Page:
Overall, trading Mike Jenkins has its benefits. But, as with any decision, there are drawbacks.
Three Points that would hinder a Trade/Release of Mike Jenkins
Attitude: Now I understand that athletes get disgruntled all the time and will either hold out on contracts, act like a diva, or other such reprehensible actions, but that’s not the reason I am flagging Jenkins’ attitude. It’s not just his attitude toward his place on the field, it’s the attitude he exudes while on the field. As I mentioned before, he has the tendency to blow coverasges, be lax out on the field, and just flat out not be in the right spot. Now don’t get me wrong, he has shown signs of brilliance, but why would a team take a chance on a guy who is consistently known for blowing plays rather than making them?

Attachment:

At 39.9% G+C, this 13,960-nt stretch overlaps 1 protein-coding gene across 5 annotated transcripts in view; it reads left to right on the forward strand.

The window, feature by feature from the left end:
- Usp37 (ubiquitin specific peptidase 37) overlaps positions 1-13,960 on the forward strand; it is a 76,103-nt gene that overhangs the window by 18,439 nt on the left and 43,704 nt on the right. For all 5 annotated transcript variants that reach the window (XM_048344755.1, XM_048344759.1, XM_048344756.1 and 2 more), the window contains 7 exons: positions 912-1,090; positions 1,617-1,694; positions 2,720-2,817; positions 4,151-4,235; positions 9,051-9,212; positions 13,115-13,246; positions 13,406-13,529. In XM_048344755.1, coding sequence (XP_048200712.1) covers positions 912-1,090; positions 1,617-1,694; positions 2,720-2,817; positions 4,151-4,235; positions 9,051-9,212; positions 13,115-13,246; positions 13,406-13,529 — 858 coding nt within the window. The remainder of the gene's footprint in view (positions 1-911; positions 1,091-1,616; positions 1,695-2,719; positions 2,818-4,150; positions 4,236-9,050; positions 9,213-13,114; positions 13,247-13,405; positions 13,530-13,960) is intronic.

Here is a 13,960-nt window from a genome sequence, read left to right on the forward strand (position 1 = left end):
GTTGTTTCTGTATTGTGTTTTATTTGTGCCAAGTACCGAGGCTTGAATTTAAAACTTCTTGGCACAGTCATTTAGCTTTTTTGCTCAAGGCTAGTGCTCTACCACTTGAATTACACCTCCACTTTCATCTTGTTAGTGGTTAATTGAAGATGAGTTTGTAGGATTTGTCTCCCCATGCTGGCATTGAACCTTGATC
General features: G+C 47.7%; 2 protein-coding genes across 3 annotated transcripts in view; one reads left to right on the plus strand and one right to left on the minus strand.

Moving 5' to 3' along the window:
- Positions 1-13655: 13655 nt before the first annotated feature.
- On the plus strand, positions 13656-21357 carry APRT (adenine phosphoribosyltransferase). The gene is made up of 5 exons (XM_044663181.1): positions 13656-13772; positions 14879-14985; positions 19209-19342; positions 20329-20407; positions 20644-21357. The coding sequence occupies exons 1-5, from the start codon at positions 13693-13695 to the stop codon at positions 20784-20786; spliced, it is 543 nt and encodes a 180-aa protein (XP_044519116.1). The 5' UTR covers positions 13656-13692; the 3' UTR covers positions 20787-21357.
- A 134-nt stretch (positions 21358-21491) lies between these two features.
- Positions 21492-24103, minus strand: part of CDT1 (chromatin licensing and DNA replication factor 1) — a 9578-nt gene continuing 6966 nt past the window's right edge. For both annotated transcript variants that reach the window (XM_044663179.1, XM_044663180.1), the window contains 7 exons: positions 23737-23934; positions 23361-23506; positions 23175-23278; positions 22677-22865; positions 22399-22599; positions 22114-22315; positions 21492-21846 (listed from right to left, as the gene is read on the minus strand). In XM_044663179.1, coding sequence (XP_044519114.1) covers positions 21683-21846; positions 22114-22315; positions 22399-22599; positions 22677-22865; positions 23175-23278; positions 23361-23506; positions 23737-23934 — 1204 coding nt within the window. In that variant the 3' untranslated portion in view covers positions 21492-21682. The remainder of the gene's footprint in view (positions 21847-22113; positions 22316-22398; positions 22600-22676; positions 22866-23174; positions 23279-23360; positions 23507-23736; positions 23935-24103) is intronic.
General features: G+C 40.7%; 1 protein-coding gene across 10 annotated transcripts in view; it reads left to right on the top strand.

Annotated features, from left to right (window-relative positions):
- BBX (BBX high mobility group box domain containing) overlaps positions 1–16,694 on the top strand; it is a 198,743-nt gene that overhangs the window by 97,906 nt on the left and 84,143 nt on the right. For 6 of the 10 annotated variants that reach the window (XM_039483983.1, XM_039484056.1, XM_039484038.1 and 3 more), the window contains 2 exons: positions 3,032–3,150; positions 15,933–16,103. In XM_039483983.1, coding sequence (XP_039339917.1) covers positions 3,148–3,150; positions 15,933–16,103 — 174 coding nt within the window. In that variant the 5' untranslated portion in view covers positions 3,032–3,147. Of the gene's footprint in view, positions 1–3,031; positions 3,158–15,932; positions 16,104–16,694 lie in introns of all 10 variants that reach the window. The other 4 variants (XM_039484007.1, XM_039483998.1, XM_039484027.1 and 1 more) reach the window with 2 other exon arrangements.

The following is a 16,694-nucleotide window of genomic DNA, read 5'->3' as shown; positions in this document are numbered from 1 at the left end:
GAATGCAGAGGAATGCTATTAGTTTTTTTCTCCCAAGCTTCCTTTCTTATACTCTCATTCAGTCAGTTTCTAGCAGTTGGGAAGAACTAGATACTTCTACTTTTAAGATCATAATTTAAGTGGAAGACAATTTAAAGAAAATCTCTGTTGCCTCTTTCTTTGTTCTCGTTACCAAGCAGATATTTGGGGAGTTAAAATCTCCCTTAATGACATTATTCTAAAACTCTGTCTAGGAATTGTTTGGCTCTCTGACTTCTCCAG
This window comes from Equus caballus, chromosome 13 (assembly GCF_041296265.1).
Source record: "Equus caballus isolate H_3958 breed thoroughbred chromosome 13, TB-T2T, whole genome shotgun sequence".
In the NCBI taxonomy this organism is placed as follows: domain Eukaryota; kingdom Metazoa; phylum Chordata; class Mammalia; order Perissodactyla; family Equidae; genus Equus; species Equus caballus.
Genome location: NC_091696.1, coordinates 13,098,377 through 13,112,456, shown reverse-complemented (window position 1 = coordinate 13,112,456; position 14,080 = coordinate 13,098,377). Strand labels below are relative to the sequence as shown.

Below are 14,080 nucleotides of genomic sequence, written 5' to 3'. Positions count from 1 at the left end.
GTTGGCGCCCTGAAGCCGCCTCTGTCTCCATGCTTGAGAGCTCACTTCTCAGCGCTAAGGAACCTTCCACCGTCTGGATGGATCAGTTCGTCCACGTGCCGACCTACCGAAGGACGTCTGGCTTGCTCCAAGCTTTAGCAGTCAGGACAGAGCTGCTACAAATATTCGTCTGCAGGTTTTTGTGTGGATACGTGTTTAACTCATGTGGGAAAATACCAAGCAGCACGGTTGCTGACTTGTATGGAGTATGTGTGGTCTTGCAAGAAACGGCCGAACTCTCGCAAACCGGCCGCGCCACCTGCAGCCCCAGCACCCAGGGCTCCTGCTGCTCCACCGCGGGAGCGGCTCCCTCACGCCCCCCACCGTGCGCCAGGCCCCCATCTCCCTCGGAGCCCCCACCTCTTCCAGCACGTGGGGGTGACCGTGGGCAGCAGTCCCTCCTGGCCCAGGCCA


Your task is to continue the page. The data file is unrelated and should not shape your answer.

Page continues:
Production, or lack thereof: To deny he blows plays would also just be ridiculous. He went from having 51 tackles in 2010 to 21 last year, in 4 less games. If he played those 4 games last year, he would have needed to average 7.5 tackles to match his 2010 numbers, which are his career high. Cowboys fans also consistently saw the name of his jersey on their televisions as he was always seemingly trying to run down receivers he was supposed to be covering. The only year where he had less than 21 tackles? His rookie season of 2008 when he had 19.